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Man's 18-year wait for asylum finally over

The Local · 12 Nov 2014, 11:09

Published: 12 Nov 2014 11:09 GMT+01:00

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During the 18 years he has lived in Austria, Dulal D'Costa supported himself by selling newspapers in a retirement home, but due to the lack of a passport, was unable to obtain better-paid work legally or travel overseas.

The Federal Administrative Court held a hearing on Monday in which D'Costa withdrew his application for asylum, and was instead granted residence on humanitarian grounds.

The 38-year-old held the record for the longest running asylum case in Austria, having arrived from Bangladesh in 1996 at the age of 20.  

He had received death threats for joining student protests as part of the anti-communist Bangladesh Nationalist Party in his home country, and one of his friends was killed.

When interviewed in June, D'Costa explained the impact that being kept in a legal limbo had on his life.  "I don't see a future. I can't find a girlfriend, I can't get married and have a child, because if there is a negative decision about my case, then I will need to leave the country."

After nine years, D'Costa received the first decision on his case, which was negative. His appeal was rejected. A final hearing was held last autumn, but no interpreter was provided. Many of the residents of the retirement home offered to testify on his behalf.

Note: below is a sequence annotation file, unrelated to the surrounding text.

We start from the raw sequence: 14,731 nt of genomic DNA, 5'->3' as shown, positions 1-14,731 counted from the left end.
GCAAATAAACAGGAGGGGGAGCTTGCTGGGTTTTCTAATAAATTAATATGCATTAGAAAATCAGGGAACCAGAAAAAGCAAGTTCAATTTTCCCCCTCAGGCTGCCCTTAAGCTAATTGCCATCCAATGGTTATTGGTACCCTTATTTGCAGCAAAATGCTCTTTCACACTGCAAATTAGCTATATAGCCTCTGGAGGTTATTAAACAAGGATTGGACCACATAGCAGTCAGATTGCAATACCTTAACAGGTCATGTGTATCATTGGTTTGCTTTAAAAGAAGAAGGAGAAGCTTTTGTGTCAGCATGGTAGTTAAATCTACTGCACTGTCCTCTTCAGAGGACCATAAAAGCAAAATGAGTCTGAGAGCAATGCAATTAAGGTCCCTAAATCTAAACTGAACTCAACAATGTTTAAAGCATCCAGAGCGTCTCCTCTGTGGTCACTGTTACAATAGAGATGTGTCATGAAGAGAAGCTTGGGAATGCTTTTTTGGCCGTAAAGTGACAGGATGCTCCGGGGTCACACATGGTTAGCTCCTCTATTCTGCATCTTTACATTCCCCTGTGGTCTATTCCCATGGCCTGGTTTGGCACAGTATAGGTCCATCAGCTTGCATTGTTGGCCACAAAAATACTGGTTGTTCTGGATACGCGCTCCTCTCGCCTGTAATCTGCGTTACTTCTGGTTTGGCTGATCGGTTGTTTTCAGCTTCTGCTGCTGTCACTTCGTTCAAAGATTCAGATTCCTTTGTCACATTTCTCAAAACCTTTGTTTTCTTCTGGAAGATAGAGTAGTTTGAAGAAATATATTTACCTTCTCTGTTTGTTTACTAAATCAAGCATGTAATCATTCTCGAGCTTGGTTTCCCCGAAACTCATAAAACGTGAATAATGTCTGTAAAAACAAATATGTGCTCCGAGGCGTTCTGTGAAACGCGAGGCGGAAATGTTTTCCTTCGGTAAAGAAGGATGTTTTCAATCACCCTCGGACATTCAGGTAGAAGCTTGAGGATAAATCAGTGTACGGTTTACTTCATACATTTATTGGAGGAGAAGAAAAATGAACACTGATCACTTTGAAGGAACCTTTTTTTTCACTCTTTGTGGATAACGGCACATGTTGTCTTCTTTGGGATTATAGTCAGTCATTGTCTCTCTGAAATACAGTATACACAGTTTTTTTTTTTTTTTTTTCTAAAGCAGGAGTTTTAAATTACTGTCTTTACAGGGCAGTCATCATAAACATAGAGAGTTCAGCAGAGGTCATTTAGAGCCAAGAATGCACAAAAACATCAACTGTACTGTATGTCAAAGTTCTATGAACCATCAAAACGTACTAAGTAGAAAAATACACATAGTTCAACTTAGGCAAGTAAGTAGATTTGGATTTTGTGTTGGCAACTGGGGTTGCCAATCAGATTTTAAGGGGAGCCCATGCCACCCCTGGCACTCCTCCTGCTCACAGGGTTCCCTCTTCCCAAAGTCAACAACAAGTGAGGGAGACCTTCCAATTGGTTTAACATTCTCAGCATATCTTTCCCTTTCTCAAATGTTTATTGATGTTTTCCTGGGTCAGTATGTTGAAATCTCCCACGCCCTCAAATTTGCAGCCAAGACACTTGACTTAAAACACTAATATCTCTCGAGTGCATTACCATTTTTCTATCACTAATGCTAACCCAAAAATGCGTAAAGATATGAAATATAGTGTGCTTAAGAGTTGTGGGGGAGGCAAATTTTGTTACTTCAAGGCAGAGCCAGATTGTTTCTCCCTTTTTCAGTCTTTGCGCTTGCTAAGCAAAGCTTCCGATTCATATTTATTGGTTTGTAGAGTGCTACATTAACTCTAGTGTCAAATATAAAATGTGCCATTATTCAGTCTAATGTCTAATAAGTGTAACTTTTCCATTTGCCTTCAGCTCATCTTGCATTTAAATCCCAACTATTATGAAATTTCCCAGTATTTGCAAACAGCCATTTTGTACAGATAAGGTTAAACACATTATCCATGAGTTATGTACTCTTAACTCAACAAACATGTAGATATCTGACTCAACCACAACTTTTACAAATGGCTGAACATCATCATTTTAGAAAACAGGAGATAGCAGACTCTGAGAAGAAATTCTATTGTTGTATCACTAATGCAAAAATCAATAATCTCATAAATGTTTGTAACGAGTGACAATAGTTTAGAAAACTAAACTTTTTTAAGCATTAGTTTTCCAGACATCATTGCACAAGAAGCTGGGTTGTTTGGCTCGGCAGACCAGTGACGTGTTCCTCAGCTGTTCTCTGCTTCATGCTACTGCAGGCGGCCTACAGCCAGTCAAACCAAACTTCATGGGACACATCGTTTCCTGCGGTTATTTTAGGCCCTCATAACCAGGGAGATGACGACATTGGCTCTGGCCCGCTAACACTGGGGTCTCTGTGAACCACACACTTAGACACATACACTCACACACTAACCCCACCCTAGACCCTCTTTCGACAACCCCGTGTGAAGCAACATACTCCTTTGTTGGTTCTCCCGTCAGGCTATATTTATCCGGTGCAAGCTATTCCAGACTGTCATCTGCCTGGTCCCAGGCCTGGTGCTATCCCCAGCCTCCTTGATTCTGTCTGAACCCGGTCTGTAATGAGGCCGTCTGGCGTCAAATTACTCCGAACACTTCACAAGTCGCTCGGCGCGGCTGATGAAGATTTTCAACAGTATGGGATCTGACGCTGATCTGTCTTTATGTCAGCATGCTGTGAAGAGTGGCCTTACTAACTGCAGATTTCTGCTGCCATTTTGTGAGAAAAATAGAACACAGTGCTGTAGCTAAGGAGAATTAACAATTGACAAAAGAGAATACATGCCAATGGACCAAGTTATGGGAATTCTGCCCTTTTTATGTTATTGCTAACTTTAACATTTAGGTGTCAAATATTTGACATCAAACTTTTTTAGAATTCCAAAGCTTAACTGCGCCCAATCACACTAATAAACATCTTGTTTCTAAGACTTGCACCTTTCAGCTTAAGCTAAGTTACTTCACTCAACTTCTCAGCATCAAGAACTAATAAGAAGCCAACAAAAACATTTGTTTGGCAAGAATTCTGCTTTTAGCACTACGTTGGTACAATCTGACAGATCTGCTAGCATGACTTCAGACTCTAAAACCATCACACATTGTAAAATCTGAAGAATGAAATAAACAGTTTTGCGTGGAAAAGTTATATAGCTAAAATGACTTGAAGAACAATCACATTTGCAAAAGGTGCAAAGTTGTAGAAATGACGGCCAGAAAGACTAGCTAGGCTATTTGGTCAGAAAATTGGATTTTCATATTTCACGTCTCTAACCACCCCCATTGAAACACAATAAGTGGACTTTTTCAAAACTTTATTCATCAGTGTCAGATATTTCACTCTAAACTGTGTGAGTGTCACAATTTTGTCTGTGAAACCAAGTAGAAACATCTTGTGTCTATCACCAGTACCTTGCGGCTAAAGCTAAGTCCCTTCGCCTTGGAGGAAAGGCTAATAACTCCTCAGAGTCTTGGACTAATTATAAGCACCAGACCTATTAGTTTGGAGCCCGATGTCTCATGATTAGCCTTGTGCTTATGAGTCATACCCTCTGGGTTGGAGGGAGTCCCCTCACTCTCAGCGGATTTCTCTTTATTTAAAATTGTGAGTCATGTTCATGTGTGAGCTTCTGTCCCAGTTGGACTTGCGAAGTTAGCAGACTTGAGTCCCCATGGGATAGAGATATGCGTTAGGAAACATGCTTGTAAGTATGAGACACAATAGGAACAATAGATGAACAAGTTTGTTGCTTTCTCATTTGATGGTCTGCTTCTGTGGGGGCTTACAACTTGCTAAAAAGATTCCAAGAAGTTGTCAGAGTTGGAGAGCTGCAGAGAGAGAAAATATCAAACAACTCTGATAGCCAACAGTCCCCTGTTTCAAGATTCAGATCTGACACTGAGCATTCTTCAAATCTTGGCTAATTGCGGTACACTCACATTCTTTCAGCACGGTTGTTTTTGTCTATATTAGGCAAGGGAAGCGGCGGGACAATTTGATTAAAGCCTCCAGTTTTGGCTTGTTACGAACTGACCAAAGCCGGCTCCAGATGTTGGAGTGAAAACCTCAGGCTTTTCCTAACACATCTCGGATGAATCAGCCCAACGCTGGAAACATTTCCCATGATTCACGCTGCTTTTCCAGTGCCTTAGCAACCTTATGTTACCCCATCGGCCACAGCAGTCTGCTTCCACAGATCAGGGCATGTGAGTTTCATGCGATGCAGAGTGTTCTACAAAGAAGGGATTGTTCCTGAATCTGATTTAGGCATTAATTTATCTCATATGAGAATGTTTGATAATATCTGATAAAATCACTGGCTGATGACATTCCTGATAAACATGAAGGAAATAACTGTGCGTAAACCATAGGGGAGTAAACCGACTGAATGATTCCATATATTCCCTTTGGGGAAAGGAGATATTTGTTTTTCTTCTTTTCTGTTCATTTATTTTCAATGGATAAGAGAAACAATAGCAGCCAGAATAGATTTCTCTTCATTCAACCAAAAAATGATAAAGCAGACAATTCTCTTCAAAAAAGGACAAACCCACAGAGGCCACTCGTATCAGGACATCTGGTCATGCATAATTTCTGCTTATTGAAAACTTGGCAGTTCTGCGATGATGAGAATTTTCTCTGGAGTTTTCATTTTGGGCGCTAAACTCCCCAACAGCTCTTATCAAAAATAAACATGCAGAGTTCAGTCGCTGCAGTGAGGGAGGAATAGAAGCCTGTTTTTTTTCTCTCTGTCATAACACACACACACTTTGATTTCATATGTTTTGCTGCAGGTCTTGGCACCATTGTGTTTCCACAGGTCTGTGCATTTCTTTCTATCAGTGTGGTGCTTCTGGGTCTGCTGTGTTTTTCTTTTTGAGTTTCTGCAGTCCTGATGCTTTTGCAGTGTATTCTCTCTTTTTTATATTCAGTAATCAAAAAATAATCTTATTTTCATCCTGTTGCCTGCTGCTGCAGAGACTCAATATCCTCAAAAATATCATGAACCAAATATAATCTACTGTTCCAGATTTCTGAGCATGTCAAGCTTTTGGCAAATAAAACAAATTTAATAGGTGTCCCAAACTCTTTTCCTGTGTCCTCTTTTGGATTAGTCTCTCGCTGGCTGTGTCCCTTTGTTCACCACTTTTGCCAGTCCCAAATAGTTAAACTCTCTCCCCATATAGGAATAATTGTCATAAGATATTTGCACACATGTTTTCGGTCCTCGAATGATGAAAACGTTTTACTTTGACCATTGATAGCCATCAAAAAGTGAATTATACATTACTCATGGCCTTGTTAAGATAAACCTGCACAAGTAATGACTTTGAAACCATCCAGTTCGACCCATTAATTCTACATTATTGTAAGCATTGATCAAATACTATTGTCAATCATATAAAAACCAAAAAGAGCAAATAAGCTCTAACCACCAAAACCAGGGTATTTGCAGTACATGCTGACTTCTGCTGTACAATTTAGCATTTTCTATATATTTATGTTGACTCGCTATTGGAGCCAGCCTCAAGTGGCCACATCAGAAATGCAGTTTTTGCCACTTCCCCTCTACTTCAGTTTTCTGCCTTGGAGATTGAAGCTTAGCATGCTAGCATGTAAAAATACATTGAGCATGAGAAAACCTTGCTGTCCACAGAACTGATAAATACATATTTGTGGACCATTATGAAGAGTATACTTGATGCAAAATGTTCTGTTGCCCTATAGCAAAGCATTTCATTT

D'Costa's lawyer, Andreas Lepschi said: "This is not an asylum procedure, rather a denial of the asylum procedure."  

Lepschi added that it was difficult to say "forget it, all's well that ends well", because the asylum issue had not been decided.  The result was therefore "not a complete success", he said. 

Story continues below…

D'Costa has been issued a residence card for a period of only one year, which has to be renewed.

The Federal Administrative Court told the Austrian Press Association that D'Costa's asylum application was a "very unfortunate individual case".  He deserved to be awarded residency on humanitarian grounds, it said, and the case should now be considered as complete.

Meanwhile, the Ombudsman's Office will examine the case to find out why it took 18 years to be completed.  
As for D'Costa, he says that at some point he hopes to travel and visit some other countries in Europe.

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